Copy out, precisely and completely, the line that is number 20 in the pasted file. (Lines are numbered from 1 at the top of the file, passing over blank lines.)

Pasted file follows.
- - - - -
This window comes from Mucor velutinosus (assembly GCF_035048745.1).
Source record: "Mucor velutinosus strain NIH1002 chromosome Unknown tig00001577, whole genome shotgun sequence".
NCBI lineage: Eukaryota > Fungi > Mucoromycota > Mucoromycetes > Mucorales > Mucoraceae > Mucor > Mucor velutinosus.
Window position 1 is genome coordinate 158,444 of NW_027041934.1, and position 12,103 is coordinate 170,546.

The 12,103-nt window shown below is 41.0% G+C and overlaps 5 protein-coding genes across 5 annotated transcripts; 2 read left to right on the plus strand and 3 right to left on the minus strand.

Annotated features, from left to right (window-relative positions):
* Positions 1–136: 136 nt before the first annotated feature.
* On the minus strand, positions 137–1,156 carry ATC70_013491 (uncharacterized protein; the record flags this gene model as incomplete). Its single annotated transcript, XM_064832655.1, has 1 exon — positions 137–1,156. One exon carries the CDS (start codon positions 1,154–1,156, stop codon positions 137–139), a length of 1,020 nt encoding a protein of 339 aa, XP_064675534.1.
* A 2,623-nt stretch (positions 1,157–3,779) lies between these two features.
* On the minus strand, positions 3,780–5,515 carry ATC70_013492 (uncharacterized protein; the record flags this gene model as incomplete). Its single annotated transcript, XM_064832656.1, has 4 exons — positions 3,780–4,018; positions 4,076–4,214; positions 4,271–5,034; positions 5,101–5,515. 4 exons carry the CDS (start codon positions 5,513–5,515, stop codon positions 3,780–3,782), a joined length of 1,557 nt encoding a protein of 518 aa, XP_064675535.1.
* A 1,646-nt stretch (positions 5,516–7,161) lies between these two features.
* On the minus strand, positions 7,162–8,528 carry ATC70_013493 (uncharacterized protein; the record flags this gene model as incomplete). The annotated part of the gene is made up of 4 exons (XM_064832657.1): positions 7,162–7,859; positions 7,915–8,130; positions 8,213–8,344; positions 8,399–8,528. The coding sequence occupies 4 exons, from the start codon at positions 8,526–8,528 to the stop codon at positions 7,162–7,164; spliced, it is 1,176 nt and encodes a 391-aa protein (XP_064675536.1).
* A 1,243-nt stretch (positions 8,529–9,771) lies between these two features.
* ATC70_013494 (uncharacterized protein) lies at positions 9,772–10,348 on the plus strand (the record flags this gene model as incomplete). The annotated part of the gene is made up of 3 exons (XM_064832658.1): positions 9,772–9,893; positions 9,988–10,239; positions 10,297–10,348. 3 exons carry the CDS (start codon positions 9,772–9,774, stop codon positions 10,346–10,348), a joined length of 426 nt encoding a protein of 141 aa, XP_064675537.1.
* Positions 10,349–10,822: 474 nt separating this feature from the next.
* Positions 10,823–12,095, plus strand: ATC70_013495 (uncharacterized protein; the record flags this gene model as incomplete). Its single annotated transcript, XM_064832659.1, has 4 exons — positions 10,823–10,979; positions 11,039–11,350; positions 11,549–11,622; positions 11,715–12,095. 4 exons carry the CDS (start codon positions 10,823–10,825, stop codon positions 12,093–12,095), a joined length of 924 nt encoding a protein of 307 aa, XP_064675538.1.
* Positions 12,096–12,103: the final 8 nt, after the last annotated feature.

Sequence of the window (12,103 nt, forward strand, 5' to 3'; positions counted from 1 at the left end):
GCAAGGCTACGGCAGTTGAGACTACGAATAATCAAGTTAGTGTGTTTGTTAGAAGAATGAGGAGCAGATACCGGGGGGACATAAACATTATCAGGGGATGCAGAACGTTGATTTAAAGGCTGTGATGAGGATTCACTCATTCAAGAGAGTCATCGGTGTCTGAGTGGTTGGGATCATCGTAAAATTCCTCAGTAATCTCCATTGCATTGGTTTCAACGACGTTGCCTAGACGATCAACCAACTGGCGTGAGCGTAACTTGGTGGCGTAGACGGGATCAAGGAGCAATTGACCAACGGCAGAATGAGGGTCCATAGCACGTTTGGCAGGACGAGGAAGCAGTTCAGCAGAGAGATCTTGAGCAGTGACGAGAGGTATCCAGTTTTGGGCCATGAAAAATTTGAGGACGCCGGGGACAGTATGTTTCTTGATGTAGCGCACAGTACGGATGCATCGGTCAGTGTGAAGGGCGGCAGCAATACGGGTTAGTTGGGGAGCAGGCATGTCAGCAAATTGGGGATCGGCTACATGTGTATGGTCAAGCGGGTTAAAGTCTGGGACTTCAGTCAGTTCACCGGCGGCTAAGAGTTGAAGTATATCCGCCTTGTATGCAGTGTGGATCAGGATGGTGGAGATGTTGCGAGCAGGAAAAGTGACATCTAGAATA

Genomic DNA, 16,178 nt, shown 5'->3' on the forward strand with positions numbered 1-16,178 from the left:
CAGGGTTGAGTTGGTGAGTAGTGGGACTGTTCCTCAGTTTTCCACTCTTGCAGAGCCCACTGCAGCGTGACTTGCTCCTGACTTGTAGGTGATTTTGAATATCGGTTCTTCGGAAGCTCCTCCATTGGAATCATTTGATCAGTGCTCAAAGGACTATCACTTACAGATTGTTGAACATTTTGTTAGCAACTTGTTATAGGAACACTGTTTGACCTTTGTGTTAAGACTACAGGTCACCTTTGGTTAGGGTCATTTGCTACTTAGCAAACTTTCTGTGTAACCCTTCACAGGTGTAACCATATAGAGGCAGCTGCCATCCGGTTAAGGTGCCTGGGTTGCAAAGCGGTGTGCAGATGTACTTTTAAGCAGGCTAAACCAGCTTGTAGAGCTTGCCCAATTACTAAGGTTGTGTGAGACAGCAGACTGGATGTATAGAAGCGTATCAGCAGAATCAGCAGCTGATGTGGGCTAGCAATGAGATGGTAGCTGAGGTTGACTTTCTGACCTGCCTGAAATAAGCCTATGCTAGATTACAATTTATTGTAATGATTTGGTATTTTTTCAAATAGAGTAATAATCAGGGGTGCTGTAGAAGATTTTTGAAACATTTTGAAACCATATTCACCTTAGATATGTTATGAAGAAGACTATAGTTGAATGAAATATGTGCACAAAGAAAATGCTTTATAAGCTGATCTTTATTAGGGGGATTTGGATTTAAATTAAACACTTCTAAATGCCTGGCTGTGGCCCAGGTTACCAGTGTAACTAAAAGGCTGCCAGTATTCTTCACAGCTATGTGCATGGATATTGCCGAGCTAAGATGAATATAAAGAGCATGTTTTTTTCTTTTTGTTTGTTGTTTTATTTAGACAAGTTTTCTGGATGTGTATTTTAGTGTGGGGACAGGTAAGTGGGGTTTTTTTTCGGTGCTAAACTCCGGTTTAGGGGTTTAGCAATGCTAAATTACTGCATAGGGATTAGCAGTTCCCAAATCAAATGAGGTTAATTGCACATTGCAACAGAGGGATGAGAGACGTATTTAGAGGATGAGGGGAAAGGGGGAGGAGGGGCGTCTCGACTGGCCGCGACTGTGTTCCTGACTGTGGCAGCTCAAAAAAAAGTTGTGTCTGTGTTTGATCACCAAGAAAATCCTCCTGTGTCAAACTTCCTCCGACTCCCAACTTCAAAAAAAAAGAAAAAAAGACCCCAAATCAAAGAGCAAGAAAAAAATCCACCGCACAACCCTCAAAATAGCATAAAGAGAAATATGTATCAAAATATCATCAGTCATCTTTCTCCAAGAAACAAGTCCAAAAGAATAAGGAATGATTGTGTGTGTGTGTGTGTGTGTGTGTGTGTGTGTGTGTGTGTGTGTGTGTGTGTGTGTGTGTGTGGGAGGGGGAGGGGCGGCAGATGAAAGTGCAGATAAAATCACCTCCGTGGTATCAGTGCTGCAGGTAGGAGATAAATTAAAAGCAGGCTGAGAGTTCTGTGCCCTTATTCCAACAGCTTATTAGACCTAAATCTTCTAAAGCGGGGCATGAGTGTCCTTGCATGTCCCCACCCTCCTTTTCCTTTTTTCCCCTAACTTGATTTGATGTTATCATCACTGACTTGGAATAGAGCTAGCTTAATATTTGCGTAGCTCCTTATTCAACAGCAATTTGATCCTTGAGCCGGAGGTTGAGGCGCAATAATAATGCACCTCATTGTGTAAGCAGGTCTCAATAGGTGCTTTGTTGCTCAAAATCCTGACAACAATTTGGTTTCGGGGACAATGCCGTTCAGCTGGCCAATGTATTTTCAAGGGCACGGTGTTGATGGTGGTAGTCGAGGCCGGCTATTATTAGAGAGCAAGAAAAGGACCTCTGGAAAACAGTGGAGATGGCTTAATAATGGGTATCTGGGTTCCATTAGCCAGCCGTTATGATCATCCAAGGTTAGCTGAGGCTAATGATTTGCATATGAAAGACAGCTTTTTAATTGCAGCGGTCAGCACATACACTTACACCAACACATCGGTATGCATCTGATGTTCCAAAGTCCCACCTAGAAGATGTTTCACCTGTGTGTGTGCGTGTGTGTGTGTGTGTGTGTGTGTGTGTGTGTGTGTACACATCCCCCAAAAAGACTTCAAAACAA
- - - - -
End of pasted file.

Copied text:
Genomic DNA, 16,178 nt, shown 5'->3' on the forward strand with positions numbered 1-16,178 from the left: